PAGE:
A matter that should weigh on our conscience
July 25, 2013
It is simply shameful that Australia, one of the most prosperous nations in the world, plans to use Papua New Guinea, one of the poorest and most dysfunctional, as a dumping ground for people who come here seeking asylum. Every one of us should be embarrassed and deeply concerned that our government has adopted this policy. Embarrassed, because it seeks to dispense with our vital, contracted responsibilities under the 1951 UN refugee convention by paying, in kind, another country to deal with the thousands of people who seek our assistance. And deeply concerned, because we are dealing here with people's lives.
Some 1100 people are believed to have died trying to make their way to Australia by boat since Labor came to power in 2007. More are feared drowned in seas south of Java after yet another boat, believed bound for Australia, capsized. That vessel would have departed Indonesia after Prime Minister Kevin Rudd announced on July 19 that from that day there was ''no chance'' anyone arriving by boat without a visa would ever be allowed to settle in Australia.
This is not a game of daring. This is not, as Foreign Minister Bob Carr tried to construe it recently, a kind of cunning adventure by ''middle-class'' people from the other side of the world who want to soak up the good life. The people who come to our shores are desperate. Even with the hardline PNG ''solution'' in place, still they are prepared to take enormous risks on the high seas.
The welfare of people who come to our shores seeking refuge is, like it or not, Australia's responsibility, and it will remain so irrespective of the artful devices the Rudd government - or, indeed, a possible future Coalition government - might dream up.
We have a duty to asylum seekers to do all we can to make sure they are safe. Arguably, that duty begins when our navy and coast-guard surveillance see their vessels on the horizon, but it certainly remains our moral responsibility even after Australian Immigration Department officials hand boat-bound asylum seekers over to authorities in PNG. They must remain our concern for years to come, even when they are ''processed'' and ''settled'' in PNG, by PNG officials and under PNG law. That is because, even if Australia's political leaders are exhibiting every sign to the contrary, this nation's signing of the UN refugee convention in 1951 committed its future generations to being people of conscience.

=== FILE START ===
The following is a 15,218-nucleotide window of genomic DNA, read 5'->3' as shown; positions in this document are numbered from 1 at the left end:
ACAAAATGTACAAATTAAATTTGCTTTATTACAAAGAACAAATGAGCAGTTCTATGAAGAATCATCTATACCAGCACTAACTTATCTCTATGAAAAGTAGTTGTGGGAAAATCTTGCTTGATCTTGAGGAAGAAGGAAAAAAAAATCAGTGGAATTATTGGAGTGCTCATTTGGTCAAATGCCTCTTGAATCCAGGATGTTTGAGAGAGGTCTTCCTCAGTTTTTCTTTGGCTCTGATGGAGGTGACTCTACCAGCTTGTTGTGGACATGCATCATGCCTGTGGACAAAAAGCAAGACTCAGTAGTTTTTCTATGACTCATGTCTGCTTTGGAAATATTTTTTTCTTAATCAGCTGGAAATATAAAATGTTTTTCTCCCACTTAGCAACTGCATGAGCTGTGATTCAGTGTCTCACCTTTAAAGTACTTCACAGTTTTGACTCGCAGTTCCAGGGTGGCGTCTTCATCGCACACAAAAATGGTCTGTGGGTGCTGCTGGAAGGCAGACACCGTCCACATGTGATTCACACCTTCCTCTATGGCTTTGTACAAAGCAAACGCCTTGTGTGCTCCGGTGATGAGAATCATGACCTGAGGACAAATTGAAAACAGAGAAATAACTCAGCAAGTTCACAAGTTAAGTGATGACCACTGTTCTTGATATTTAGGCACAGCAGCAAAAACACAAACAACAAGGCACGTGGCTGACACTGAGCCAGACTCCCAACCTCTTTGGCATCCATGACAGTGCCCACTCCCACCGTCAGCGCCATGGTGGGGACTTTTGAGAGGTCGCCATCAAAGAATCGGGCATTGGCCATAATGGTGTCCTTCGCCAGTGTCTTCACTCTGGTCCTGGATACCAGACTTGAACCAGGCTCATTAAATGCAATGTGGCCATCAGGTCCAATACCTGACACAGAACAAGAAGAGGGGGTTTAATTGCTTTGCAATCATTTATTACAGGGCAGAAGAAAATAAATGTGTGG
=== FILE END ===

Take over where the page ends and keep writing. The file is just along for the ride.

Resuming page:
Yet we are treating asylum seekers like cargo. Policies, such as the mass transfer of all asylum seekers who arrive by boat, serve to strip each one of them of their individuality, of their essential dignity. All are cast in the same light, and their distress is exploited for political gain. These ship-them-away policies are politically expedient: they are promoted as deterrence strategies, yet with an eye to capturing the attention of a clutch of Australian voters who would prefer simply to say: ''We do not want them here.''
Now, too, allegations have emerged of rape and serious assaults occurring in the detention centre at Manus Island, a poorly equipped facility with a poorly conceived mission. Manus Island, it should be remembered, is an Australian immigration centre; asylum seekers were transferred there in November, although processing by newly trained PNG officials only began two weeks ago. It is a humid mess of tents and temporary buildings inhabited by people already distraught about their situation, who have sought sanctuary but instead have been all but abandoned to an indefinite limbo. Again, we have a duty of care to the people within this compound. It must not be shrugged off.
Nor does the answer lie in the Coalition's vacuous ''turn-back-the-boats'' plan; it is a potentially dangerous and impractical proposal. Yes, there are those who come here seeking a better life merely because they see Australia as a rather fine place to live - for that reason they do not qualify as refugees. To be clear, Australia is not being overrun with asylum seekers. It is not being ''swamped'', as fear-mongering bigots contend. It is dealing with the same sorts of issues that countries all around the world are facing: people are fleeing persecution in all its hateful forms. Of course Australia must grapple with the gravely serious problem of flimsy boats taking to open seas, which is leading to repeated tragedies. In discouraging an ocean crossing, however, we must not squirm away from important commitments and duties.
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